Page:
One of the few survivors of the Srebrenica execution sites testified at Ratko Mladic’s trial today. This is the sixth time he has given evidence before the Tribunal. The witness described why he decided to leave his house in Srebrenica together with his family on 11 July 1995
A Bosniak from Srebrenica, survivor of the execution of prisoners at the Branjevo farm near Pilica in July 1995, has already testified five times before the Tribunal. At the trial of Ratko Mladic, the witness testified under the pseudonym RM 225 but without image protection. The prosecutor read out the summary of his statement. On 11 July 1995, the witness and his family left Srebrenica and headed to Potocari and the UN Dutch Battalion base. The witness’s sons joined the column of civilians and soldiers trying to reach Tuzla through the woods.
In Potocari the witness was separated from his wife, daughter-in-law and grandchildren and was detained briefly in ‘a house’, as he described it. The next morning, the witness was transferred to Bratunac together with the rest of prisoners. There, he was detained in the Vuk Karadzic school. Some prisoners were taken out, beaten up and killed. Two days later, on 15 July 1995, they were told they would be taken to Tuzla. However, the buses they were on headed towards Zvornik. Prisoners were detained again in a school, this time in Pilica. On 16 July 1995, they were taken from the school, brought to ‘a field about 2.5 km away’ and executed. The witness was miraculously left unharmed and managed to flee the execution site that same night. After about 10 days of wandering through the woods, the witness surrendered to the Bosnian Serb forces. He was transferred to a prison camp in Batkovic and remained there until 23 December 1995 when he was exchanged. The witness’s sons didn’t survive.
The witness first answered some additional questions by the prosecutor, recounting how nobody questioned the men detained in the house in Potocari or even wrote down their names. ‘The only thing they wanted to know was if anyone had any money’, the witness said. The prosecutor tried to show that the VRS soldiers didn’t separate the men from the rest of the population in a bid to determine if there were any men suspected of crimes against the Serbs among them. This is what the defense argued at all the trials for the crimes in Srebrenica so far. The real reason the men were separated was because they were to be killed, the prosecution argues.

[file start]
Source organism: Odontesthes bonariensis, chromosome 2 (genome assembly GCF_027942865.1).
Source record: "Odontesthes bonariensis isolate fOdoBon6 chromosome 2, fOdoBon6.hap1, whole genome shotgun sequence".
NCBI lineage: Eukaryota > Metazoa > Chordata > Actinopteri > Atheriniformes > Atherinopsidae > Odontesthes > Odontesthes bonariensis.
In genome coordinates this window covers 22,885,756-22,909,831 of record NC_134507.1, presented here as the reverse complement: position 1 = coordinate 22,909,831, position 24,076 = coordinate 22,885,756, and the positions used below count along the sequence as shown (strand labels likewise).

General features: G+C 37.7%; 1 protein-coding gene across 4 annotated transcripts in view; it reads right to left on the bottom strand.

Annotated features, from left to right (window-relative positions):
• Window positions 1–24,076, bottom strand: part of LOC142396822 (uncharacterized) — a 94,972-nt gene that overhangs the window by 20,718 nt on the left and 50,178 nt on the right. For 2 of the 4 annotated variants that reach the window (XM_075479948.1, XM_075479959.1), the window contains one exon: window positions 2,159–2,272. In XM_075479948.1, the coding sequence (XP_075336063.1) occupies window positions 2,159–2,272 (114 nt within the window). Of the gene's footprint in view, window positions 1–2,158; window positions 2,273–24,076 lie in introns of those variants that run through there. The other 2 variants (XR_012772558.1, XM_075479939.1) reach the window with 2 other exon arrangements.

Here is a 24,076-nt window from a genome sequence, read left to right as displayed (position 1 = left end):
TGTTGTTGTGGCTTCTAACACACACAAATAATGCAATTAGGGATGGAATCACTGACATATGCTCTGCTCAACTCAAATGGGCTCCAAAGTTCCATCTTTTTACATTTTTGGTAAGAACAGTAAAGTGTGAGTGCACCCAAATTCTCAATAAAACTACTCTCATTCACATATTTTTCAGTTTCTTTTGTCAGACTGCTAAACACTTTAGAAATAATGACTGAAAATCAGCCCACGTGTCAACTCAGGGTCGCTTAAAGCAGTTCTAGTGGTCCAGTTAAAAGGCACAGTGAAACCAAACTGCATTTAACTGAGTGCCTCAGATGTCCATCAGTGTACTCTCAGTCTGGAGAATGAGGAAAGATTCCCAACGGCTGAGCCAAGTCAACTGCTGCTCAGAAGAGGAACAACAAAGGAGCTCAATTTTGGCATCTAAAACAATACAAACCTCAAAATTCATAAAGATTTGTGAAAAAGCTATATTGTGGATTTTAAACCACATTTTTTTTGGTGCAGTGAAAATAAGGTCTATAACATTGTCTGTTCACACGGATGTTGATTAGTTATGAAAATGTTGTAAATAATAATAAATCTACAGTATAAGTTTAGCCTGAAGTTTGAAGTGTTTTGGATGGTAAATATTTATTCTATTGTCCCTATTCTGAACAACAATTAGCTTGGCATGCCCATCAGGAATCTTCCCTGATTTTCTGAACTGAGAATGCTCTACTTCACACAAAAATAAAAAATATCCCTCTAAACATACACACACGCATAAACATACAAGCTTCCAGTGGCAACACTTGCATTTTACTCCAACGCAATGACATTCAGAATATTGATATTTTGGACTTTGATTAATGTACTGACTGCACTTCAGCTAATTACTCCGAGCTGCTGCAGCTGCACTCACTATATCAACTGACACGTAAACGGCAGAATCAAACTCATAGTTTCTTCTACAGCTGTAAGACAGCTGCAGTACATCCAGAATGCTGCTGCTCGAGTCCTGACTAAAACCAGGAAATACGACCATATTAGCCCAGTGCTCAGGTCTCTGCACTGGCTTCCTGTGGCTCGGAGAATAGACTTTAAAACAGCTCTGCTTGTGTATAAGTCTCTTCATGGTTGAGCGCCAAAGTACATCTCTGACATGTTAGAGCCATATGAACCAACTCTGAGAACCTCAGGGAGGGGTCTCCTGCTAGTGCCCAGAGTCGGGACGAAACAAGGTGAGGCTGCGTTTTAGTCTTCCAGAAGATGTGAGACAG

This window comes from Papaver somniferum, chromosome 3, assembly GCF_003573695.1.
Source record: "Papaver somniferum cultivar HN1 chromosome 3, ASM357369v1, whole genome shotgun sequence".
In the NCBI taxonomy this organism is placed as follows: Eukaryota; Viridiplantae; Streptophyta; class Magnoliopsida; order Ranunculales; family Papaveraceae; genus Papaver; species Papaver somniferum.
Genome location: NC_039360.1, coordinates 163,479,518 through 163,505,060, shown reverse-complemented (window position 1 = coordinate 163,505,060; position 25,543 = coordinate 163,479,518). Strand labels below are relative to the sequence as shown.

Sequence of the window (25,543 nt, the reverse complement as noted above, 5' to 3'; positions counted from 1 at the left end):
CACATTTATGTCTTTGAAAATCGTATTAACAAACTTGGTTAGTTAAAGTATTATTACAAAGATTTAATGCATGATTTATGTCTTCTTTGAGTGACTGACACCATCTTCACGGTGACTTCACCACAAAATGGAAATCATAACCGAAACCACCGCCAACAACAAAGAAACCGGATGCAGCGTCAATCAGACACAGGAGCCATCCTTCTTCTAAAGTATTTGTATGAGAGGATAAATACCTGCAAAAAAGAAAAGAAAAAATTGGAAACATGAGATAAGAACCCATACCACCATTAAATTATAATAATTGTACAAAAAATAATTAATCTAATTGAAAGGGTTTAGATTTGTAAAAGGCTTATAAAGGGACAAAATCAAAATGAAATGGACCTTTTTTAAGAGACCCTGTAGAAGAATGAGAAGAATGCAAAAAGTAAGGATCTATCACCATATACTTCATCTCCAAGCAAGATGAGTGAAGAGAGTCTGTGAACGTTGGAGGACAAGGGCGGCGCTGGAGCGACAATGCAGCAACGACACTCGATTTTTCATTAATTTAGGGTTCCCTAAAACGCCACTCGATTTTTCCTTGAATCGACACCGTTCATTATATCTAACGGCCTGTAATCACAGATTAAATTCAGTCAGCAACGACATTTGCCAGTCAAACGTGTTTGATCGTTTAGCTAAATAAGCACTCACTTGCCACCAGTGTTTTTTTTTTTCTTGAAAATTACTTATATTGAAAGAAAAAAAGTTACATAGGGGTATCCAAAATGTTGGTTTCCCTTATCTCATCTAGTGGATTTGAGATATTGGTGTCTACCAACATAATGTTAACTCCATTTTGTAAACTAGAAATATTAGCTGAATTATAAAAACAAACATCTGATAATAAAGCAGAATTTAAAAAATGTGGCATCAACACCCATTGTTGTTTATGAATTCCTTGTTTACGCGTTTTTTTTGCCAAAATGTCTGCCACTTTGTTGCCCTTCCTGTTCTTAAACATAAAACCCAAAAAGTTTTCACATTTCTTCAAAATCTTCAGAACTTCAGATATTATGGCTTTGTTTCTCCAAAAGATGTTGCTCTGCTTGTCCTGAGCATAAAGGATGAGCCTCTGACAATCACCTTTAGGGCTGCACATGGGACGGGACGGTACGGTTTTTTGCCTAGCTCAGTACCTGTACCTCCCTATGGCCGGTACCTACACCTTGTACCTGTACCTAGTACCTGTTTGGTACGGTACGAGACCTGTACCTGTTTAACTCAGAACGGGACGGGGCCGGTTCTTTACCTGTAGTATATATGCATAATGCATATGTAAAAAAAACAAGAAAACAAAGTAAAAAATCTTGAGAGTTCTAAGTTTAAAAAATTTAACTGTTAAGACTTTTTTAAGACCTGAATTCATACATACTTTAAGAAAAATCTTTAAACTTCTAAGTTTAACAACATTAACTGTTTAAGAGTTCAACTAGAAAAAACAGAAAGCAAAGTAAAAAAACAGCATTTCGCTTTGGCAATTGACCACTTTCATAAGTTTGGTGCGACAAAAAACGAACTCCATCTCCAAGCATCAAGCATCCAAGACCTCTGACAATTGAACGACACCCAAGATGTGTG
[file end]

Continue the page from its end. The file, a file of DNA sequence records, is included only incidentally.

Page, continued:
In the cross-examination, Mladic’s defense counsel revisited the topic. When the defense counsel asked the witness if he had heard about the lists of Bosniak suspected of war crimes against Serbs, the witness replied that he did, but there had been no questioning at all. ‘I heard about that but no one was questioned and sent to the camp, instead of killing all of them just because they were Muslims’.
In a bid to prove that the BH military and political leadership ordered the Srebrenica population to leave the enclave, the defense lawyer asked the witness who told him on 11 July 1995 that he should go to Potocari. ‘The shells told me’, the witness replied, describing how the shells came in from everywhere, hitting the town. The only choice was to flee Srebrenica, he recounted.
Judge Orie thanked the witness on behalf of the Trial Chamber for coming once again to The Hague to testify. ‘I want to thank you for calling me to give evidence and tell the truth and seek justice, and there is no justice without life imprisonment’, the witness replied.